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foods containing essential amino acids

Amino acids are the building blocks of proteins, and as a result, these organic chains play critical roles in muscle growth and function, says Christ. Of the 20 amino acids crucial for building protein — and, by extension, muscle — nine of them are considered essential amino acids (EAAs), meaning your body can’t produce them on its own and must get them through food. “When protein is consumed, it’s broken down into individual amino acids, which then work to synthesize new proteins, or muscle,” explains Anika Christ, RD, a Life Time registered dietitian, sports nutritionist, and personal trainer.

Each of these EAAs plays a unique role relating to muscle synthesis, growth, and repair. But not all protein sources contain all the EAAs. In other words, even if you hit your protein goals each day, you may not be ingesting all or enough of the amino acids needed to support your muscles.

Animal sources are considered complete proteins because they contain all the EAAs. There are a few plant-based sources of complete proteins, but these may not contain as much protein per serving as animal sources; vegans and vegetarians should aim to consume a variety of plant-based proteins or consider adding a supplement to ensure they get the right amount of EAAs.

One subgroup of EAAs, known as branched-chain amino acids (BCAAs), is particularly popular as a supplement and stands out for its muscle-building properties. The BCAAs are leucine, which stimulates muscle protein synthesis; isoleucine, which boosts energy; and valine, which promotes muscle growth and tissue repair. BCAAs are commonly taken as a workout supplement, before or after exercise.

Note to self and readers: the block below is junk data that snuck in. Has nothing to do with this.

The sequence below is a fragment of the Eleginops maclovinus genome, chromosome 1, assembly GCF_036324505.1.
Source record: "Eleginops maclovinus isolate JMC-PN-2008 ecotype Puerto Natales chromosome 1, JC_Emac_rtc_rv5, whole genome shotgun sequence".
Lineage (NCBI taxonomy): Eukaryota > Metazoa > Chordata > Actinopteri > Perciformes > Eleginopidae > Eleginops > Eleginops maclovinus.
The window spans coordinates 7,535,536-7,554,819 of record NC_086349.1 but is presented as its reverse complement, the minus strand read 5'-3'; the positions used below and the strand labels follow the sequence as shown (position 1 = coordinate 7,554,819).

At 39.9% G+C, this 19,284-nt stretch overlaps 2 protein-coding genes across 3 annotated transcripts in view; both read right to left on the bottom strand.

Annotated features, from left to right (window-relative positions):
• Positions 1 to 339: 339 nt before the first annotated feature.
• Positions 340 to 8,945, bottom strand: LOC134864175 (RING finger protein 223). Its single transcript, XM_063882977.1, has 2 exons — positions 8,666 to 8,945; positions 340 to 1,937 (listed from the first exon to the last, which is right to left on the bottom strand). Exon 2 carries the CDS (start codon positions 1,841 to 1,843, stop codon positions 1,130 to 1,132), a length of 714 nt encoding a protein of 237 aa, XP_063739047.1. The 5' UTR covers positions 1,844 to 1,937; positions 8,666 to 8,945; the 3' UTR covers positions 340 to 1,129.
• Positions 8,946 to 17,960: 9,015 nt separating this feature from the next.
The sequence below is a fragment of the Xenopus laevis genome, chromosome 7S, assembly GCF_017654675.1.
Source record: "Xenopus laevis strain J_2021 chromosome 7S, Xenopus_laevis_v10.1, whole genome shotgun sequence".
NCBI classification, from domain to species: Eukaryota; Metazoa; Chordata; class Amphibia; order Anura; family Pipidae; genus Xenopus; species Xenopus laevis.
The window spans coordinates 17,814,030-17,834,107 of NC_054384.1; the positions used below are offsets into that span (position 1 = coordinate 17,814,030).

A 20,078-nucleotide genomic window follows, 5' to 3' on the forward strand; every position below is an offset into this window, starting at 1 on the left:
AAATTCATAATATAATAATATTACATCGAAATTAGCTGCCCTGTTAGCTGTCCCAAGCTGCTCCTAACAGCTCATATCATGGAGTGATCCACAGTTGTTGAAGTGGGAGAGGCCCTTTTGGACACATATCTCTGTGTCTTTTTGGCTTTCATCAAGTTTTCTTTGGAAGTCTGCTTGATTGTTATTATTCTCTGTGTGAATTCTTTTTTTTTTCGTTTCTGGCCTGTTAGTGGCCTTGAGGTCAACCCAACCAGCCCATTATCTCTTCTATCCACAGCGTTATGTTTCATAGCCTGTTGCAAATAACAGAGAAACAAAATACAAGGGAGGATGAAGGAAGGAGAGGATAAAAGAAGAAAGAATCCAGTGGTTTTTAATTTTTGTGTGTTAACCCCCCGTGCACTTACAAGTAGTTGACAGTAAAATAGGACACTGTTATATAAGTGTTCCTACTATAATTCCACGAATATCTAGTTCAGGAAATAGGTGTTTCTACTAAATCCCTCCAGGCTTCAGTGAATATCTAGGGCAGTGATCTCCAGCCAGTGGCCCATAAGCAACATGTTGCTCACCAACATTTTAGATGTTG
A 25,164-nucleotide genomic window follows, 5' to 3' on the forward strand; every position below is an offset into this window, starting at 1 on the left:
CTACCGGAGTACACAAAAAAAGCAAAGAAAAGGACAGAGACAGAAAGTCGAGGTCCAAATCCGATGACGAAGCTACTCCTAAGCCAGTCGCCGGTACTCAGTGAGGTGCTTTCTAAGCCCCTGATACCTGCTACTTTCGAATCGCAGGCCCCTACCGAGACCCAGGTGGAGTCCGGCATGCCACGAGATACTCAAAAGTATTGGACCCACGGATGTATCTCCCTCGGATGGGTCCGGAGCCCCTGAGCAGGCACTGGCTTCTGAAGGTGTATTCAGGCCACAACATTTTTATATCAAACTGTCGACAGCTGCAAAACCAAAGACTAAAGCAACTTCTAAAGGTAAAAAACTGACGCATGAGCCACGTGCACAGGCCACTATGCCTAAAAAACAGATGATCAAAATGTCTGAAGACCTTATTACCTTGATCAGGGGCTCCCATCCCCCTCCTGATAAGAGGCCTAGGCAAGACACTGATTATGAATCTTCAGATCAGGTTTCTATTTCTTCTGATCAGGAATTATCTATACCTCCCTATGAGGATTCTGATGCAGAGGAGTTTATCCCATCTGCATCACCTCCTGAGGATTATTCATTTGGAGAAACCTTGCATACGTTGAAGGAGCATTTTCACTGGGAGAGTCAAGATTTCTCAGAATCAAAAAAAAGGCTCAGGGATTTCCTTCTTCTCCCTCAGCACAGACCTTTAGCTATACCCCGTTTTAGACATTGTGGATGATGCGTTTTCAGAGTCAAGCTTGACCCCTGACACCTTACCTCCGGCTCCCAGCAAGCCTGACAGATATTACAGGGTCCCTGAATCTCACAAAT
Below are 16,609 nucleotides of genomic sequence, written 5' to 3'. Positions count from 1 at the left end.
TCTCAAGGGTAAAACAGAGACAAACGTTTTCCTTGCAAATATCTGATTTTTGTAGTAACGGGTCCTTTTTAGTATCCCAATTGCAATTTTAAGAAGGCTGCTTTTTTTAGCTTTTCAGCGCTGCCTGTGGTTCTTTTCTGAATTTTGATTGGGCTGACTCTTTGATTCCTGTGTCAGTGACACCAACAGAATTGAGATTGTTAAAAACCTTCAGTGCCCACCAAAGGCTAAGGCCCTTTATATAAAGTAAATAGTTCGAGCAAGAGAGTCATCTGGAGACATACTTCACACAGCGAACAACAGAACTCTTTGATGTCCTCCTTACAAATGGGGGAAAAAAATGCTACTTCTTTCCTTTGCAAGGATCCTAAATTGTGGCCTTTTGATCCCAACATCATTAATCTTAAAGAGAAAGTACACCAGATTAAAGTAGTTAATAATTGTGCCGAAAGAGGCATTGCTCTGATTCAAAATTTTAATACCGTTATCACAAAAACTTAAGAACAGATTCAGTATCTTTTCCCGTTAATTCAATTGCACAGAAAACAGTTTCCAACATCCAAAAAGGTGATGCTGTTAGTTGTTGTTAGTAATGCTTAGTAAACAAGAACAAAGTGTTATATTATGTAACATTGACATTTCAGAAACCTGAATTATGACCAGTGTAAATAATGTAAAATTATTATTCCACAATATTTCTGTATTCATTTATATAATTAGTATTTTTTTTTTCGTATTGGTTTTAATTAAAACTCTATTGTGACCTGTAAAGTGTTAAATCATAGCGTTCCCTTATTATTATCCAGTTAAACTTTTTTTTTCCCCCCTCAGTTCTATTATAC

Tips to Optimize Your EAA Intake

  • Meat, poultry, fish, eggs, and dairy are complete proteins.
  • Quinoa, buckwheat, soy, and hempseed are also complete proteins, though they may not offer as much protein as animal foods.
  • Many plant-based protein sources, including nuts, seeds, legumes, and vegetables, are incomplete proteins, which means they contain some but not all of the EAAs. While this doesn’t mean you should avoid them, be sure to eat a combination of them over 24 to 36 hours to get your complete fill of amino acids.
  • BCAA and EAA supplements can be wise additions to your diet if you follow a vegan or vegetarian diet, or if you otherwise struggle to get enough amino acids.

(For more on amino acid supplements, visit “Essential Amino Acids: How to Choose and Use Them Wisely.”)

Feed Your Muscles

You need more than just protein to get and stay strong. Discover the essential nutrients that can support your muscles now and for the long haul at “What to Eat for Strong Muscles,” from which this article was excerpted.

Lauren Bedosky

Lauren Bedosky is a Twin Cities–based health-and-fitness writer.

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